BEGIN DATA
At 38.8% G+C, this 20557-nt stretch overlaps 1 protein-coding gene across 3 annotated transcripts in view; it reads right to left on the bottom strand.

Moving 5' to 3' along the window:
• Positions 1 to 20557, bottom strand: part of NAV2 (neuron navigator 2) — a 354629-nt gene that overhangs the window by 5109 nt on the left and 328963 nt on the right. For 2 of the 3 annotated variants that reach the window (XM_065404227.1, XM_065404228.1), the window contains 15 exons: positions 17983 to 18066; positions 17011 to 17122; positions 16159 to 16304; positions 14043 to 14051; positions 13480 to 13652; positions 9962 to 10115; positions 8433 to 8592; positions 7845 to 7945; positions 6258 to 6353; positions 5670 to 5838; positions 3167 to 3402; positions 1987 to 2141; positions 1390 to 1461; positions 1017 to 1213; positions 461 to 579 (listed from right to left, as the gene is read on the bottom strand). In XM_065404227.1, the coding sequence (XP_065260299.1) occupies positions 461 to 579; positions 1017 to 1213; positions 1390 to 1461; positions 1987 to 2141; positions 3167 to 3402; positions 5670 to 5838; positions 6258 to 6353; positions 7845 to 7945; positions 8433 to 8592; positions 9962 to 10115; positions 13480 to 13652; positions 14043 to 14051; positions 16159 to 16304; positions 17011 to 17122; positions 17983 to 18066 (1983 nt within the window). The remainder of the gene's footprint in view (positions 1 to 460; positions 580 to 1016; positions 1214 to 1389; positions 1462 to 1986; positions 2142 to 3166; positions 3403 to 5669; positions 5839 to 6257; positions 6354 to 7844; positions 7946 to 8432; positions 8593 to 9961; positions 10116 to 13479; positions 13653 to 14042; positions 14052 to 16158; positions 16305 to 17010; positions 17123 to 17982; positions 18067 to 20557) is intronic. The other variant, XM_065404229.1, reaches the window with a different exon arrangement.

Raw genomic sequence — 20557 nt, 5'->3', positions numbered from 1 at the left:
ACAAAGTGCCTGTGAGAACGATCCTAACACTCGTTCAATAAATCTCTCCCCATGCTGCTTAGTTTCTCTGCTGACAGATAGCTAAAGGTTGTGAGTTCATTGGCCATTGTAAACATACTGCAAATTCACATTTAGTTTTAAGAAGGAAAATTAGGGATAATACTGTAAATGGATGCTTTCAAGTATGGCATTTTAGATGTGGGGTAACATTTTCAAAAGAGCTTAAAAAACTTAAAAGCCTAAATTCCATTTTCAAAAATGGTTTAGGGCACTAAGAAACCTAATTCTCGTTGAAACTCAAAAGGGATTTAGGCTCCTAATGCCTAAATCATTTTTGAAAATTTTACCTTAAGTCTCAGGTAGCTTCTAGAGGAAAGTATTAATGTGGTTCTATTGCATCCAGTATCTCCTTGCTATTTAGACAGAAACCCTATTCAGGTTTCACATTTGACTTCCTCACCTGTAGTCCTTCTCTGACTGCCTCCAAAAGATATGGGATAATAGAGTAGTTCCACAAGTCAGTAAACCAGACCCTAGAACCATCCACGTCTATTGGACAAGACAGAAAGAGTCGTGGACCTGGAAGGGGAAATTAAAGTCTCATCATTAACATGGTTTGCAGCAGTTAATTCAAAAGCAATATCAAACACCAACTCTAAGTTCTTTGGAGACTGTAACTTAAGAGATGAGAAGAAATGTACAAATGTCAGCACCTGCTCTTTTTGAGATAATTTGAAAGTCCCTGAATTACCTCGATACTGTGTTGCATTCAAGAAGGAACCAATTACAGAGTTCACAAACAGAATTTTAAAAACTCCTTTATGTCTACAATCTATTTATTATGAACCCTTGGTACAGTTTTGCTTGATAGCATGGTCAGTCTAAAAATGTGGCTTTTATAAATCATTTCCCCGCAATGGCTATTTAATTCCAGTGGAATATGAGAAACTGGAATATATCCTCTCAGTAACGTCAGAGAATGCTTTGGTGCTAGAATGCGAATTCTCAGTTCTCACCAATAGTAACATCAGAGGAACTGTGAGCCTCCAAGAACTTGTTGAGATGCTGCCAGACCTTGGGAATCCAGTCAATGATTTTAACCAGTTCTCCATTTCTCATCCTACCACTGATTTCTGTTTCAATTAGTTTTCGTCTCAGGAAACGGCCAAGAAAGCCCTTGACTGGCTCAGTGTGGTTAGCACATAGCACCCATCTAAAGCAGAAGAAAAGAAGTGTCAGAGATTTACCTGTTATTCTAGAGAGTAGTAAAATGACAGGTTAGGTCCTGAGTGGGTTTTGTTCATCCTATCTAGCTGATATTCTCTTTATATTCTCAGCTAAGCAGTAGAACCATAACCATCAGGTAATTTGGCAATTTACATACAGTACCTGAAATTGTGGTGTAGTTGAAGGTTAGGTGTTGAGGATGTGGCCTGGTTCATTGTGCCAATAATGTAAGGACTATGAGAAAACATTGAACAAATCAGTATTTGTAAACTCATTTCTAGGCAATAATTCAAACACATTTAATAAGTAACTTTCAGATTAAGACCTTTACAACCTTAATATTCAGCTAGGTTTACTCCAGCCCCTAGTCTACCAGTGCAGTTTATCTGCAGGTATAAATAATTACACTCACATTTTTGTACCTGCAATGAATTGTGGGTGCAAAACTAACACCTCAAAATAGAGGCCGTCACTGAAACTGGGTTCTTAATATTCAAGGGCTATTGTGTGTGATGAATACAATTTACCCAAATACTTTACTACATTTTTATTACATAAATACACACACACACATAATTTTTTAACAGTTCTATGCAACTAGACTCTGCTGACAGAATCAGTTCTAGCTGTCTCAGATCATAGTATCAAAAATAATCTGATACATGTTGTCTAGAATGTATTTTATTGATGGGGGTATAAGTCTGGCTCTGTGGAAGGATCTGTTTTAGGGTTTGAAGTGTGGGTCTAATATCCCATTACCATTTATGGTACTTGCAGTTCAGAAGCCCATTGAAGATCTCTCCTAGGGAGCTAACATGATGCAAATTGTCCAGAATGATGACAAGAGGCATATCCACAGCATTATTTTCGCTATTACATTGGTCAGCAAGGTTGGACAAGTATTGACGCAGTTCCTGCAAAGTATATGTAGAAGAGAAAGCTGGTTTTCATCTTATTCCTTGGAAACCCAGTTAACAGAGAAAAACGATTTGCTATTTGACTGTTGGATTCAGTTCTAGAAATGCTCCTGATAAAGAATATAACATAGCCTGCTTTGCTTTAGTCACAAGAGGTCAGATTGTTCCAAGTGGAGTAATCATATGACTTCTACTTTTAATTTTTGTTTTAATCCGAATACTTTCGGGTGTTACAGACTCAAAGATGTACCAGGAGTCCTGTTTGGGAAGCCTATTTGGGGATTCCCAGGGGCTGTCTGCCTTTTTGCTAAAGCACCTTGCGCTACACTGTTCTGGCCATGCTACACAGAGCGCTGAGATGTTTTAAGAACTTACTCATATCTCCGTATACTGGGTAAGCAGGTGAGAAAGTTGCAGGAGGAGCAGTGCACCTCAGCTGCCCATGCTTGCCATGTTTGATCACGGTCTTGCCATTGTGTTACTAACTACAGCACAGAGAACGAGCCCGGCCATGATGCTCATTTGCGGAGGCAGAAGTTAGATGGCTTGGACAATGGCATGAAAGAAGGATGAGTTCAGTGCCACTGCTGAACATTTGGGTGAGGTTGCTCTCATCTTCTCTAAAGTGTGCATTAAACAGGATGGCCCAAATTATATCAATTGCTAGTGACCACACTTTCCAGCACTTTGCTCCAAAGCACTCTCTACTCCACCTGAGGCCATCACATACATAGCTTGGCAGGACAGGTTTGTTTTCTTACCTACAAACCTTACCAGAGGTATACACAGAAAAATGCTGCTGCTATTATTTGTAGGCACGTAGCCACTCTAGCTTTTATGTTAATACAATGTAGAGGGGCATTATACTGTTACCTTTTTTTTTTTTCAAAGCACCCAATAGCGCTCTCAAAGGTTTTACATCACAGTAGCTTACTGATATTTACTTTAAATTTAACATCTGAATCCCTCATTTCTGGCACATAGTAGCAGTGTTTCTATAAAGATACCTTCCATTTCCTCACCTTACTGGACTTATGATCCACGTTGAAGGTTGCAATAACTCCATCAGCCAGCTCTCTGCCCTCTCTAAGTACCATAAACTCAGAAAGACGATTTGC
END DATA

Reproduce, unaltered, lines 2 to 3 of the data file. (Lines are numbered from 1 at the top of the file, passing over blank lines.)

Moving 5' to 3' along the window:
• Positions 1 to 20557, bottom strand: part of NAV2 (neuron navigator 2) — a 354629-nt gene that overhangs the window by 5109 nt on the left and 328963 nt on the right. For 2 of the 3 annotated variants that reach the window (XM_065404227.1, XM_065404228.1), the window contains 15 exons: positions 17983 to 18066; positions 17011 to 17122; positions 16159 to 16304; positions 14043 to 14051; positions 13480 to 13652; positions 9962 to 10115; positions 8433 to 8592; positions 7845 to 7945; positions 6258 to 6353; positions 5670 to 5838; positions 3167 to 3402; positions 1987 to 2141; positions 1390 to 1461; positions 1017 to 1213; positions 461 to 579 (listed from right to left, as the gene is read on the bottom strand). In XM_065404227.1, the coding sequence (XP_065260299.1) occupies positions 461 to 579; positions 1017 to 1213; positions 1390 to 1461; positions 1987 to 2141; positions 3167 to 3402; positions 5670 to 5838; positions 6258 to 6353; positions 7845 to 7945; positions 8433 to 8592; positions 9962 to 10115; positions 13480 to 13652; positions 14043 to 14051; positions 16159 to 16304; positions 17011 to 17122; positions 17983 to 18066 (1983 nt within the window). The remainder of the gene's footprint in view (positions 1 to 460; positions 580 to 1016; positions 1214 to 1389; positions 1462 to 1986; positions 2142 to 3166; positions 3403 to 5669; positions 5839 to 6257; positions 6354 to 7844; positions 7946 to 8432; positions 8593 to 9961; positions 10116 to 13479; positions 13653 to 14042; positions 14052 to 16158; positions 16305 to 17010; positions 17123 to 17982; positions 18067 to 20557) is intronic. The other variant, XM_065404229.1, reaches the window with a different exon arrangement.